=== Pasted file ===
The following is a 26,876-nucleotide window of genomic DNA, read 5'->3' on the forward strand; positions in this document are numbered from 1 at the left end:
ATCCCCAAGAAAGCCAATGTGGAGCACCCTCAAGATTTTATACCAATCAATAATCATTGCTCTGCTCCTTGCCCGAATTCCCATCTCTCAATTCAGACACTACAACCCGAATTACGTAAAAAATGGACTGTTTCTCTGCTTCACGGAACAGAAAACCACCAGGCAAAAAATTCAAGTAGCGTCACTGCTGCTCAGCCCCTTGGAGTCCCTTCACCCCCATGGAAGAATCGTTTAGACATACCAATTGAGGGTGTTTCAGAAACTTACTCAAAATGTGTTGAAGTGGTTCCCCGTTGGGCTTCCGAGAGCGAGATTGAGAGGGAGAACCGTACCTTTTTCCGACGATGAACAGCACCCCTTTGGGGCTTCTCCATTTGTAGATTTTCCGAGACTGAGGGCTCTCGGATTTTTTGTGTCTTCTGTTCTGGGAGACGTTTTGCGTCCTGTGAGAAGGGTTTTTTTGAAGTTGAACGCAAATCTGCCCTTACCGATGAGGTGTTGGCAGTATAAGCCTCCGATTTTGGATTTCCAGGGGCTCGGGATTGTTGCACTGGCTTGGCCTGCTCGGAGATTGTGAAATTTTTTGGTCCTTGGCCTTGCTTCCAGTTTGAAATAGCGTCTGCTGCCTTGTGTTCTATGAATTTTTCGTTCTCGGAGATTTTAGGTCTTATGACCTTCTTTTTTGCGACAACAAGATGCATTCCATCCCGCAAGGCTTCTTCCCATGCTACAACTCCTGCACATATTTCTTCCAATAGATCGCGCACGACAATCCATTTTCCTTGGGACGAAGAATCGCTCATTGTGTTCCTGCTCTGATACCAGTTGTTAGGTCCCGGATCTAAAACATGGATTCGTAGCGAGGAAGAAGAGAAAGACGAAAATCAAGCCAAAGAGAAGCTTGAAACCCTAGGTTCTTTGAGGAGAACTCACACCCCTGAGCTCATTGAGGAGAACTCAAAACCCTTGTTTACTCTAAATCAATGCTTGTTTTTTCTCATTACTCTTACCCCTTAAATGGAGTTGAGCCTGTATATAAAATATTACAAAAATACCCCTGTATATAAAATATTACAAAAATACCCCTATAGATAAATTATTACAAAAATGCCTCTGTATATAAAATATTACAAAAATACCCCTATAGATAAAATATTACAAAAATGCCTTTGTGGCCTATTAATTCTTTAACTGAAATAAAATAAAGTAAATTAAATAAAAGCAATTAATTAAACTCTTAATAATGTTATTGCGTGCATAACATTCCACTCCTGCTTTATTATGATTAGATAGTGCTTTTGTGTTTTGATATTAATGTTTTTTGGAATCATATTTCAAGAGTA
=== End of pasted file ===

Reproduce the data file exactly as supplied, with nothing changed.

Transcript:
The following is a 26,876-nucleotide window of genomic DNA, read 5'->3' on the forward strand; positions in this document are numbered from 1 at the left end:
ATCCCCAAGAAAGCCAATGTGGAGCACCCTCAAGATTTTATACCAATCAATAATCATTGCTCTGCTCCTTGCCCGAATTCCCATCTCTCAATTCAGACACTACAACCCGAATTACGTAAAAAATGGACTGTTTCTCTGCTTCACGGAACAGAAAACCACCAGGCAAAAAATTCAAGTAGCGTCACTGCTGCTCAGCCCCTTGGAGTCCCTTCACCCCCATGGAAGAATCGTTTAGACATACCAATTGAGGGTGTTTCAGAAACTTACTCAAAATGTGTTGAAGTGGTTCCCCGTTGGGCTTCCGAGAGCGAGATTGAGAGGGAGAACCGTACCTTTTTCCGACGATGAACAGCACCCCTTTGGGGCTTCTCCATTTGTAGATTTTCCGAGACTGAGGGCTCTCGGATTTTTTGTGTCTTCTGTTCTGGGAGACGTTTTGCGTCCTGTGAGAAGGGTTTTTTTGAAGTTGAACGCAAATCTGCCCTTACCGATGAGGTGTTGGCAGTATAAGCCTCCGATTTTGGATTTCCAGGGGCTCGGGATTGTTGCACTGGCTTGGCCTGCTCGGAGATTGTGAAATTTTTTGGTCCTTGGCCTTGCTTCCAGTTTGAAATAGCGTCTGCTGCCTTGTGTTCTATGAATTTTTCGTTCTCGGAGATTTTAGGTCTTATGACCTTCTTTTTTGCGACAACAAGATGCATTCCATCCCGCAAGGCTTCTTCCCATGCTACAACTCCTGCACATATTTCTTCCAATAGATCGCGCACGACAATCCATTTTCCTTGGGACGAAGAATCGCTCATTGTGTTCCTGCTCTGATACCAGTTGTTAGGTCCCGGATCTAAAACATGGATTCGTAGCGAGGAAGAAGAGAAAGACGAAAATCAAGCCAAAGAGAAGCTTGAAACCCTAGGTTCTTTGAGGAGAACTCACACCCCTGAGCTCATTGAGGAGAACTCAAAACCCTTGTTTACTCTAAATCAATGCTTGTTTTTTCTCATTACTCTTACCCCTTAAATGGAGTTGAGCCTGTATATAAAATATTACAAAAATACCCCTGTATATAAAATATTACAAAAATACCCCTATAGATAAATTATTACAAAAATGCCTCTGTATATAAAATATTACAAAAATACCCCTATAGATAAAATATTACAAAAATGCCTTTGTGGCCTATTAATTCTTTAACTGAAATAAAATAAAGTAAATTAAATAAAAGCAATTAATTAAACTCTTAATAATGTTATTGCGTGCATAACATTCCACTCCTGCTTTATTATGATTAGATAGTGCTTTTGTGTTTTGATATTAATGTTTTTTGGAATCATATTTCAAGAGTA